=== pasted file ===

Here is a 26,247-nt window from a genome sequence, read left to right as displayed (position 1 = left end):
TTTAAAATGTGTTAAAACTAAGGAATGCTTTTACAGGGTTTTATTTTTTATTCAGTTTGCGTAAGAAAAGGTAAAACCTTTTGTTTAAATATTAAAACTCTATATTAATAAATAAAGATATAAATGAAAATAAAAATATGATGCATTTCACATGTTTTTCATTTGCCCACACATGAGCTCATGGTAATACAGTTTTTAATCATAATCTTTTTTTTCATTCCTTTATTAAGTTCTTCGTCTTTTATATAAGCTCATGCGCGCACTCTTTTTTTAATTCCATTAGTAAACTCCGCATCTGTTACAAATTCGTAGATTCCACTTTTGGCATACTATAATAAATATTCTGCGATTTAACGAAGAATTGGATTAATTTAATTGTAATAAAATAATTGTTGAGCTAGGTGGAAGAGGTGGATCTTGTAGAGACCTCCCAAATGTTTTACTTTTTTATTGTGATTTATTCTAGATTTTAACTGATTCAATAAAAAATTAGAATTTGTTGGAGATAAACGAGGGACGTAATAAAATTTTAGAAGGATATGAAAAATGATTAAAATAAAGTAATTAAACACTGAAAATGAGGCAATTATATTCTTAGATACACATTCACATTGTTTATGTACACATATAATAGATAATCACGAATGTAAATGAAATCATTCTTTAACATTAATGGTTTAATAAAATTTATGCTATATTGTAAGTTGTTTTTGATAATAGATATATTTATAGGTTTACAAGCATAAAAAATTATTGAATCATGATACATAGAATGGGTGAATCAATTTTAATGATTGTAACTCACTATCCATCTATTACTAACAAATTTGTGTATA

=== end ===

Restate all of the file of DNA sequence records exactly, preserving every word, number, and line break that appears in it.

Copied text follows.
Here is a 26,247-nt window from a genome sequence, read left to right as displayed (position 1 = left end):
TTTAAAATGTGTTAAAACTAAGGAATGCTTTTACAGGGTTTTATTTTTTATTCAGTTTGCGTAAGAAAAGGTAAAACCTTTTGTTTAAATATTAAAACTCTATATTAATAAATAAAGATATAAATGAAAATAAAAATATGATGCATTTCACATGTTTTTCATTTGCCCACACATGAGCTCATGGTAATACAGTTTTTAATCATAATCTTTTTTTTCATTCCTTTATTAAGTTCTTCGTCTTTTATATAAGCTCATGCGCGCACTCTTTTTTTAATTCCATTAGTAAACTCCGCATCTGTTACAAATTCGTAGATTCCACTTTTGGCATACTATAATAAATATTCTGCGATTTAACGAAGAATTGGATTAATTTAATTGTAATAAAATAATTGTTGAGCTAGGTGGAAGAGGTGGATCTTGTAGAGACCTCCCAAATGTTTTACTTTTTTATTGTGATTTATTCTAGATTTTAACTGATTCAATAAAAAATTAGAATTTGTTGGAGATAAACGAGGGACGTAATAAAATTTTAGAAGGATATGAAAAATGATTAAAATAAAGTAATTAAACACTGAAAATGAGGCAATTATATTCTTAGATACACATTCACATTGTTTATGTACACATATAATAGATAATCACGAATGTAAATGAAATCATTCTTTAACATTAATGGTTTAATAAAATTTATGCTATATTGTAAGTTGTTTTTGATAATAGATATATTTATAGGTTTACAAGCATAAAAAATTATTGAATCATGATACATAGAATGGGTGAATCAATTTTAATGATTGTAACTCACTATCCATCTATTACTAACAAATTTGTGTATA